The official fired from the court was Beulah Wood Fite who was the chief probation officer for the Shelby County Family Court. The working relationship between Judge Kelley and Ms. Fite was apparently quite close, as after Kelley was widowed, Ms. Fite moved into the judge’s home. Another employee from the juvenile court, one Altye Barbour, who presided over the mental exams given the children, also moved into Judge Kelley’s home.

Fite was evidently well liked by many of the children whom she encountered in the course of her professional life and was generally referred to as “Mamma”. Unfortunately for Ms. Fite, she was less well liked by some of the adults she worked with. Ms. Fite was not above chastising anyone she believed to have made a mistake, which extended to other officials. Described as having a “brusque” personality and regularly scolding parents whom she felt had done less than a stellar job with their children, Ms. Fite’s forceful personality caused her to run afoul of the City Commissioner who demanded she be fired. A serious flood in 1937 caused the Memphis Red Cross to request children in the custody of the juvenile court to be moved to a location it considered safer. Ms. Fite arbitrarily rejected the request, which caused the City Commissioner to demand the Juvenile Court Advisory Board to dismiss her immediately.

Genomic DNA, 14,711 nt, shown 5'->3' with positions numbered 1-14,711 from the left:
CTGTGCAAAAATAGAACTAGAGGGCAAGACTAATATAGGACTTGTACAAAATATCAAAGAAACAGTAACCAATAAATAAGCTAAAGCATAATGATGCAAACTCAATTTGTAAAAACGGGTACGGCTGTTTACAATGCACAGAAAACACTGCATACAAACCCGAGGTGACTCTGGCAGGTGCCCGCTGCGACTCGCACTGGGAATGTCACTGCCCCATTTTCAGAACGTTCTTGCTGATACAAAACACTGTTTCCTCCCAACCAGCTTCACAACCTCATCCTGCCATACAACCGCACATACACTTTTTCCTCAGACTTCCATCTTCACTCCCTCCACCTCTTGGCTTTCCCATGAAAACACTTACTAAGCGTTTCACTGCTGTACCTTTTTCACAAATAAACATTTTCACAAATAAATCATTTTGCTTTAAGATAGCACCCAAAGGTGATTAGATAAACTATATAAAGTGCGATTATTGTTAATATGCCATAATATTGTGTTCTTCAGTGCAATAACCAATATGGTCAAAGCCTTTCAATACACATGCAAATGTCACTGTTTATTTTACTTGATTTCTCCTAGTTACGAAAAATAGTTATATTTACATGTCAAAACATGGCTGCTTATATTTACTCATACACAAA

Jennifer Trost writes that “Kelley was strangely silent about losing one of the best-qualified members of her court.” Yet there is an explanation for Judge Kelley’s silence. It is difficult to imagine any member of the City Commission to have demanded Ms. Fite’s resignation without the express consent of Mr. Crump. Memphis and Shelby County was E. H. Crump’s domain and it is not hard to believe the Memphis Boss would have been less than amused by a minor official haughtily rejecting a request by the Red Cross. Had Crump sanctioned Ms. Fite’s dismissal, Judge Kelley would have had nothing to say about it, realizing to cross the Memphis Boss would imperil her own continued tenure at the court. Camille Kelley was too experienced and too shrewd to think she could countermand an order from Boss Crump.

Look for the second in this series next week.